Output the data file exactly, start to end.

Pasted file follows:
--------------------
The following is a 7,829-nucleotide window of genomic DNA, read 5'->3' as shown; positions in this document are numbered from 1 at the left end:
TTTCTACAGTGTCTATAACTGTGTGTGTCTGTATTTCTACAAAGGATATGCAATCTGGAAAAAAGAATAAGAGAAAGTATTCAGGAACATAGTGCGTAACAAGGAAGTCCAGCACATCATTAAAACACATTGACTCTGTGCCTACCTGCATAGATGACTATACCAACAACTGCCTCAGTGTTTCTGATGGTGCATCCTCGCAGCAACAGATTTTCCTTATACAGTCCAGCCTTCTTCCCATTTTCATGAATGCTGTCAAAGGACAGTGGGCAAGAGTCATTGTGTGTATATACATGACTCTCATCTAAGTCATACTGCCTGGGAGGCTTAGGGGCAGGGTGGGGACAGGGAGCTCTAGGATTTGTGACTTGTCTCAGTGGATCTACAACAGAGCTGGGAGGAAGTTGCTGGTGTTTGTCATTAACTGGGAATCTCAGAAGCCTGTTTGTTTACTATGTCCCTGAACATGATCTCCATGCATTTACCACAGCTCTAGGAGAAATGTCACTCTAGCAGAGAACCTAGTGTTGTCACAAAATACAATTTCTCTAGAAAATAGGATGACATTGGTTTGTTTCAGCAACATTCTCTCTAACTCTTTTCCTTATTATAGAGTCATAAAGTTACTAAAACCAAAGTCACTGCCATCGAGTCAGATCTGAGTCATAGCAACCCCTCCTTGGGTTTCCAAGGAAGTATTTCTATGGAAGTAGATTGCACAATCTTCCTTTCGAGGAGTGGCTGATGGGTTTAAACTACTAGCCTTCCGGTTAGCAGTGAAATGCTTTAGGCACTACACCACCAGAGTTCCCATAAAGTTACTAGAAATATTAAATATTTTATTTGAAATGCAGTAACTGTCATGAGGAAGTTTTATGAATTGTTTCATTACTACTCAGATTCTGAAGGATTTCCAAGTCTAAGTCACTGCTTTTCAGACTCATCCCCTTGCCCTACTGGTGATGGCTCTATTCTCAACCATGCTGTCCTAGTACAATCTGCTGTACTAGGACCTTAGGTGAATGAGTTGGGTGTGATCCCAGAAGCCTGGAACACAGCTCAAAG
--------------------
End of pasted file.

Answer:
The following is a 7,829-nucleotide window of genomic DNA, read 5'->3' as shown; positions in this document are numbered from 1 at the left end:
TTTCTACAGTGTCTATAACTGTGTGTGTCTGTATTTCTACAAAGGATATGCAATCTGGAAAAAAGAATAAGAGAAAGTATTCAGGAACATAGTGCGTAACAAGGAAGTCCAGCACATCATTAAAACACATTGACTCTGTGCCTACCTGCATAGATGACTATACCAACAACTGCCTCAGTGTTTCTGATGGTGCATCCTCGCAGCAACAGATTTTCCTTATACAGTCCAGCCTTCTTCCCATTTTCATGAATGCTGTCAAAGGACAGTGGGCAAGAGTCATTGTGTGTATATACATGACTCTCATCTAAGTCATACTGCCTGGGAGGCTTAGGGGCAGGGTGGGGACAGGGAGCTCTAGGATTTGTGACTTGTCTCAGTGGATCTACAACAGAGCTGGGAGGAAGTTGCTGGTGTTTGTCATTAACTGGGAATCTCAGAAGCCTGTTTGTTTACTATGTCCCTGAACATGATCTCCATGCATTTACCACAGCTCTAGGAGAAATGTCACTCTAGCAGAGAACCTAGTGTTGTCACAAAATACAATTTCTCTAGAAAATAGGATGACATTGGTTTGTTTCAGCAACATTCTCTCTAACTCTTTTCCTTATTATAGAGTCATAAAGTTACTAAAACCAAAGTCACTGCCATCGAGTCAGATCTGAGTCATAGCAACCCCTCCTTGGGTTTCCAAGGAAGTATTTCTATGGAAGTAGATTGCACAATCTTCCTTTCGAGGAGTGGCTGATGGGTTTAAACTACTAGCCTTCCGGTTAGCAGTGAAATGCTTTAGGCACTACACCACCAGAGTTCCCATAAAGTTACTAGAAATATTAAATATTTTATTTGAAATGCAGTAACTGTCATGAGGAAGTTTTATGAATTGTTTCATTACTACTCAGATTCTGAAGGATTTCCAAGTCTAAGTCACTGCTTTTCAGACTCATCCCCTTGCCCTACTGGTGATGGCTCTATTCTCAACCATGCTGTCCTAGTACAATCTGCTGTACTAGGACCTTAGGTGAATGAGTTGGGTGTGATCCCAGAAGCCTGGAACACAGCTCAAAG